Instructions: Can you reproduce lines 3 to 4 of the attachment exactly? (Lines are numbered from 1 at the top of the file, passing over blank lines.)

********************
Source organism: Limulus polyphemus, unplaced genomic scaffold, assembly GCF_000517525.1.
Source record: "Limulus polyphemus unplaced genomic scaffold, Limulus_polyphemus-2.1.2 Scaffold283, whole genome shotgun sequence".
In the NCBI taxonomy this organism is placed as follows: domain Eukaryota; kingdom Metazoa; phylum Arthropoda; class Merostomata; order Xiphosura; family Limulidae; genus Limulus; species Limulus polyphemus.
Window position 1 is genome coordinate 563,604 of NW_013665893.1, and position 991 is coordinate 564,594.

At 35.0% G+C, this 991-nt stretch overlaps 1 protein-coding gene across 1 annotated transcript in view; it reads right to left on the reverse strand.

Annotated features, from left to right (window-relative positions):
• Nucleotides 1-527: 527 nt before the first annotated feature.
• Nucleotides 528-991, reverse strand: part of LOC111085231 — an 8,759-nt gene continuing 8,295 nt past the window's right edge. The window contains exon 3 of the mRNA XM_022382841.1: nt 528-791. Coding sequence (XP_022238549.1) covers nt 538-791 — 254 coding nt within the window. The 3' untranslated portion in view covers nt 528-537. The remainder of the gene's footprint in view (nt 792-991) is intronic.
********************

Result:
In the NCBI taxonomy this organism is placed as follows: domain Eukaryota; kingdom Metazoa; phylum Arthropoda; class Merostomata; order Xiphosura; family Limulidae; genus Limulus; species Limulus polyphemus.
Window position 1 is genome coordinate 563,604 of NW_013665893.1, and position 991 is coordinate 564,594.